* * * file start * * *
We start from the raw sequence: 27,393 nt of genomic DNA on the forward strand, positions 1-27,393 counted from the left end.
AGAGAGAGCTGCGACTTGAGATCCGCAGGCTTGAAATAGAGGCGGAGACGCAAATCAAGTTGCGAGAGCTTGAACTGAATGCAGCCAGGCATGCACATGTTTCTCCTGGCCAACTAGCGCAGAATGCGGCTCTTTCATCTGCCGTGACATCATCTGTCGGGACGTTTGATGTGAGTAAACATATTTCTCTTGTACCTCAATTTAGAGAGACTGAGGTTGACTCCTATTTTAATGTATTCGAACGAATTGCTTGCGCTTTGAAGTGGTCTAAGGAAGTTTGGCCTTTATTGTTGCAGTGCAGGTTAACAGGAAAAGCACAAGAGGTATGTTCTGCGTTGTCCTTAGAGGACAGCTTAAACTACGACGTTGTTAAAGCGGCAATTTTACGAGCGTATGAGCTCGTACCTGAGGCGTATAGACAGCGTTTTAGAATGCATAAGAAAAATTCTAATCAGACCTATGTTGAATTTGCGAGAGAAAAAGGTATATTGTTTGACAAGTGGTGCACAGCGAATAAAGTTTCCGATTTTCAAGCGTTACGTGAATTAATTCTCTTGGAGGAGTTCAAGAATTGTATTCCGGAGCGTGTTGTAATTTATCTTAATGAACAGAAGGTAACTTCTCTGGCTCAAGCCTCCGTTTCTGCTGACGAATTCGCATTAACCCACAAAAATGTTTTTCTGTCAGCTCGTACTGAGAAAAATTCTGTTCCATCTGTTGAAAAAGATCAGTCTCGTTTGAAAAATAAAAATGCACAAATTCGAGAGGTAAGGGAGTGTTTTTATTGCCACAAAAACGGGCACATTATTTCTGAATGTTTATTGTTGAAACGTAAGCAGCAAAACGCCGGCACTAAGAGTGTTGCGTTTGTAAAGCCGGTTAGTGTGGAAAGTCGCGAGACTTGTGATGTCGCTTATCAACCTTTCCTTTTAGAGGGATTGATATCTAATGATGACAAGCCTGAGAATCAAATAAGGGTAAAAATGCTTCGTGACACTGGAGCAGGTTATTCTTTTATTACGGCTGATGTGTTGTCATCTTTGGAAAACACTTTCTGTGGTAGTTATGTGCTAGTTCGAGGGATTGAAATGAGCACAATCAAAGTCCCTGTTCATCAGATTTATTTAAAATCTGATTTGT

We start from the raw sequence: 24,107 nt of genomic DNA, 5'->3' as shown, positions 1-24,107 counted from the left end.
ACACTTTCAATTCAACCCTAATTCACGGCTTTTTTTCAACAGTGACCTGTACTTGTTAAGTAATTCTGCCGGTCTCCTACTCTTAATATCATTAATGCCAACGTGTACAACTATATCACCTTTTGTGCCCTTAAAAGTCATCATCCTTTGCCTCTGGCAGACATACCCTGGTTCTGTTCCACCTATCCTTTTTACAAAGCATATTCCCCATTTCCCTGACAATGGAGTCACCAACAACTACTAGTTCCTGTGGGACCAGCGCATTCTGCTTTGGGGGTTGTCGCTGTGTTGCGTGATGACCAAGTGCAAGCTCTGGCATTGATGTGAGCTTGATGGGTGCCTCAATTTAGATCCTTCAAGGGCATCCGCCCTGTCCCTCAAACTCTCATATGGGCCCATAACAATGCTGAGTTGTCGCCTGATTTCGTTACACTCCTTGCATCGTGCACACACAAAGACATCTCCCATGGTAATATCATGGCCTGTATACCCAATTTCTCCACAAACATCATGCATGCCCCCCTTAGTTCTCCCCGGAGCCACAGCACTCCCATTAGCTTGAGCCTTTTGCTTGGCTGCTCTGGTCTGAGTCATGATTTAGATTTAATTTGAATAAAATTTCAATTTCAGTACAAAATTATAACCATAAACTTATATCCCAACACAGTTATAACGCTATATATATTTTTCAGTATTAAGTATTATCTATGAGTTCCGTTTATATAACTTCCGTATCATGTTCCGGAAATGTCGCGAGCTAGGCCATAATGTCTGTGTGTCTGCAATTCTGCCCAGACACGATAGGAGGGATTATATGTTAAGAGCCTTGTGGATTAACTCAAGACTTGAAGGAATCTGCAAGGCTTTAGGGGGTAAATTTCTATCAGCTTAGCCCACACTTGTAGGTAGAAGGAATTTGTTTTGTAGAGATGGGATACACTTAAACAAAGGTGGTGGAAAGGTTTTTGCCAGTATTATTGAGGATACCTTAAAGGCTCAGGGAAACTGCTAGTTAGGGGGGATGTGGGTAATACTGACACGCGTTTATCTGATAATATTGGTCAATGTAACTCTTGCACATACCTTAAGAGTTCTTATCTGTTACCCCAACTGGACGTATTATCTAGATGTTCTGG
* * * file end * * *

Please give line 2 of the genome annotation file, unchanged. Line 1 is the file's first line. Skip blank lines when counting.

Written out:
AGAGAGAGCTGCGACTTGAGATCCGCAGGCTTGAAATAGAGGCGGAGACGCAAATCAAGTTGCGAGAGCTTGAACTGAATGCAGCCAGGCATGCACATGTTTCTCCTGGCCAACTAGCGCAGAATGCGGCTCTTTCATCTGCCGTGACATCATCTGTCGGGACGTTTGATGTGAGTAAACATATTTCTCTTGTACCTCAATTTAGAGAGACTGAGGTTGACTCCTATTTTAATGTATTCGAACGAATTGCTTGCGCTTTGAAGTGGTCTAAGGAAGTTTGGCCTTTATTGTTGCAGTGCAGGTTAACAGGAAAAGCACAAGAGGTATGTTCTGCGTTGTCCTTAGAGGACAGCTTAAACTACGACGTTGTTAAAGCGGCAATTTTACGAGCGTATGAGCTCGTACCTGAGGCGTATAGACAGCGTTTTAGAATGCATAAGAAAAATTCTAATCAGACCTATGTTGAATTTGCGAGAGAAAAAGGTATATTGTTTGACAAGTGGTGCACAGCGAATAAAGTTTCCGATTTTCAAGCGTTACGTGAATTAATTCTCTTGGAGGAGTTCAAGAATTGTATTCCGGAGCGTGTTGTAATTTATCTTAATGAACAGAAGGTAACTTCTCTGGCTCAAGCCTCCGTTTCTGCTGACGAATTCGCATTAACCCACAAAAATGTTTTTCTGTCAGCTCGTACTGAGAAAAATTCTGTTCCATCTGTTGAAAAAGATCAGTCTCGTTTGAAAAATAAAAATGCACAAATTCGAGAGGTAAGGGAGTGTTTTTATTGCCACAAAAACGGGCACATTATTTCTGAATGTTTATTGTTGAAACGTAAGCAGCAAAACGCCGGCACTAAGAGTGTTGCGTTTGTAAAGCCGGTTAGTGTGGAAAGTCGCGAGACTTGTGATGTCGCTTATCAACCTTTCCTTTTAGAGGGATTGATATCTAATGATGACAAGCCTGAGAATCAAATAAGGGTAAAAATGCTTCGTGACACTGGAGCAGGTTATTCTTTTATTACGGCTGATGTGTTGTCATCTTTGGAAAACACTTTCTGTGGTAGTTATGTGCTAGTTCGAGGGATTGAAATGAGCACAATCAAAGTCCCTGTTCATCAGATTTATTTAAAATCTGATTTGT